Scientists quickly recognized the value of GPS for measuring how Earth deforms. GPS instruments have been deployed to measure plate motions, volcanoes, and earthquakes since the mid-1980s. Only recently have scientists realized the potential of the GPS technique for studying Earth's water cycle (Figure 1). The earliest results showed that measuring how the GPS signal is slowed by the atmosphere could be used to estimate how much water is in the atmosphere (there is a very nice youtube video at this link.) Other scientists have taken advantage of the fact that large loads of water (ice sheets, ground water, lakes) make Earth deform.
Most recently, the PBO H2O group has used reflected GPS signals to estimate soil moisture, snow depth, vegetation growth, and sea level. This technique fills a gap in the current knowledge about the water cycle by providing data for areas approximately 1000 square meters, a scale intermediate between the very large footprints provided by satellite imaging and the point measurement using manual methods. Another advantage is that the data are available continuously regardless of cloud cover or availability of labor.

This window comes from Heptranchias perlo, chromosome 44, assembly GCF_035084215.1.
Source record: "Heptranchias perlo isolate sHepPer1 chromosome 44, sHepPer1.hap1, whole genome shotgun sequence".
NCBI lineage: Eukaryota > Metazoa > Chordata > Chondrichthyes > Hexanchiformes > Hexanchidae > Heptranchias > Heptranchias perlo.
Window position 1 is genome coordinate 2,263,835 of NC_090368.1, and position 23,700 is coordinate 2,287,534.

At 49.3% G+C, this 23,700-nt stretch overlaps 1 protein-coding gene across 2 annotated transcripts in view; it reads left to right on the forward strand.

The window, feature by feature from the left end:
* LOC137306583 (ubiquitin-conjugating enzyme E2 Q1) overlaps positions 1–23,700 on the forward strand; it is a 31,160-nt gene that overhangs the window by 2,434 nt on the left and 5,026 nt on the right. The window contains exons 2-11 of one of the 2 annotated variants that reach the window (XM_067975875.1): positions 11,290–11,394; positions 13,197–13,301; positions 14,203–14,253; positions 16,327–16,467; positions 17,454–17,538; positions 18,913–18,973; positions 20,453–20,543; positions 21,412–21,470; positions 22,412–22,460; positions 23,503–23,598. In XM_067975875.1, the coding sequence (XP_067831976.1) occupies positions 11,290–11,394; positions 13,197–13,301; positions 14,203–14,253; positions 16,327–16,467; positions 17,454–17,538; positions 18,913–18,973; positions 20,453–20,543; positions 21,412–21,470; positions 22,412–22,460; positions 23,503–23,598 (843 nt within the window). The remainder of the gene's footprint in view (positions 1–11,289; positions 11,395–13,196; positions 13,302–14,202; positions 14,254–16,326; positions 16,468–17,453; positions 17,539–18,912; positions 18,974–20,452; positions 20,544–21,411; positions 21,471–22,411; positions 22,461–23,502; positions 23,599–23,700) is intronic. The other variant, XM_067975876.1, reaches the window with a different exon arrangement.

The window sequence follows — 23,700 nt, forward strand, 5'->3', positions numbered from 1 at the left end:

Last modified: 2017-11-04 01:05:12
The site was originally developed by the GPS Reflections Research Group at the University of Colorado (CU) using funding from NSF EAR1144221. It was built by Evan Pugh and Kristine Larson at CU and by the UNAVCO Education and Community Engagement Program.
Any opinions, findings, and conclusions or recommendations expressed in this material are those of the author(s) and do not necessarily reflect the views of the National Science Foundation, NASA, UNAVCO, or CU.